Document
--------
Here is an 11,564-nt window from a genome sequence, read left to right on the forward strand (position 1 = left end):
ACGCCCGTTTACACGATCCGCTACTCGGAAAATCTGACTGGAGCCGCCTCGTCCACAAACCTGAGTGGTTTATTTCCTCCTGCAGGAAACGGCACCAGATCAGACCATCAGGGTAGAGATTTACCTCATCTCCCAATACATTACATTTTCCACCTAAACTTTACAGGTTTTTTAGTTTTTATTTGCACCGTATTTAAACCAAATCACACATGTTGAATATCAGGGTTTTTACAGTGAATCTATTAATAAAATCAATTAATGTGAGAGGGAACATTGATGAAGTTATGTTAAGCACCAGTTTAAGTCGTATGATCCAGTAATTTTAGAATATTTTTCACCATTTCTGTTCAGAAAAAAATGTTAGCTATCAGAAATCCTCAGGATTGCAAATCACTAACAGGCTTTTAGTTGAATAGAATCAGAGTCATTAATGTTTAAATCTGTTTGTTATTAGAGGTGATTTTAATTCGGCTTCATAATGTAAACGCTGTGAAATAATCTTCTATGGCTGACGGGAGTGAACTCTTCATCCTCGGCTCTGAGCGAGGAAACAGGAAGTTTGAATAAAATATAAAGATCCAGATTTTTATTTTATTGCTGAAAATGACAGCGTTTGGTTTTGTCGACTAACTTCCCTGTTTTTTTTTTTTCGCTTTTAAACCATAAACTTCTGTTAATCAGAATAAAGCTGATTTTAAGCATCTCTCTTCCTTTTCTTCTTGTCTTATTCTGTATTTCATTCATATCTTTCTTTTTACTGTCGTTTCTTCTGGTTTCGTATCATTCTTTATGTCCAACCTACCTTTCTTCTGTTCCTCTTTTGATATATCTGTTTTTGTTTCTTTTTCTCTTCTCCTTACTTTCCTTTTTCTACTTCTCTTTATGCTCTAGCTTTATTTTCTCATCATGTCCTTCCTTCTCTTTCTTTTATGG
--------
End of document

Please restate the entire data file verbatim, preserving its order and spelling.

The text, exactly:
Here is an 11,564-nt window from a genome sequence, read left to right on the forward strand (position 1 = left end):
ACGCCCGTTTACACGATCCGCTACTCGGAAAATCTGACTGGAGCCGCCTCGTCCACAAACCTGAGTGGTTTATTTCCTCCTGCAGGAAACGGCACCAGATCAGACCATCAGGGTAGAGATTTACCTCATCTCCCAATACATTACATTTTCCACCTAAACTTTACAGGTTTTTTAGTTTTTATTTGCACCGTATTTAAACCAAATCACACATGTTGAATATCAGGGTTTTTACAGTGAATCTATTAATAAAATCAATTAATGTGAGAGGGAACATTGATGAAGTTATGTTAAGCACCAGTTTAAGTCGTATGATCCAGTAATTTTAGAATATTTTTCACCATTTCTGTTCAGAAAAAAATGTTAGCTATCAGAAATCCTCAGGATTGCAAATCACTAACAGGCTTTTAGTTGAATAGAATCAGAGTCATTAATGTTTAAATCTGTTTGTTATTAGAGGTGATTTTAATTCGGCTTCATAATGTAAACGCTGTGAAATAATCTTCTATGGCTGACGGGAGTGAACTCTTCATCCTCGGCTCTGAGCGAGGAAACAGGAAGTTTGAATAAAATATAAAGATCCAGATTTTTATTTTATTGCTGAAAATGACAGCGTTTGGTTTTGTCGACTAACTTCCCTGTTTTTTTTTTTTCGCTTTTAAACCATAAACTTCTGTTAATCAGAATAAAGCTGATTTTAAGCATCTCTCTTCCTTTTCTTCTTGTCTTATTCTGTATTTCATTCATATCTTTCTTTTTACTGTCGTTTCTTCTGGTTTCGTATCATTCTTTATGTCCAACCTACCTTTCTTCTGTTCCTCTTTTGATATATCTGTTTTTGTTTCTTTTTCTCTTCTCCTTACTTTCCTTTTTCTACTTCTCTTTATGCTCTAGCTTTATTTTCTCATCATGTCCTTCCTTCTCTTTCTTTTATGG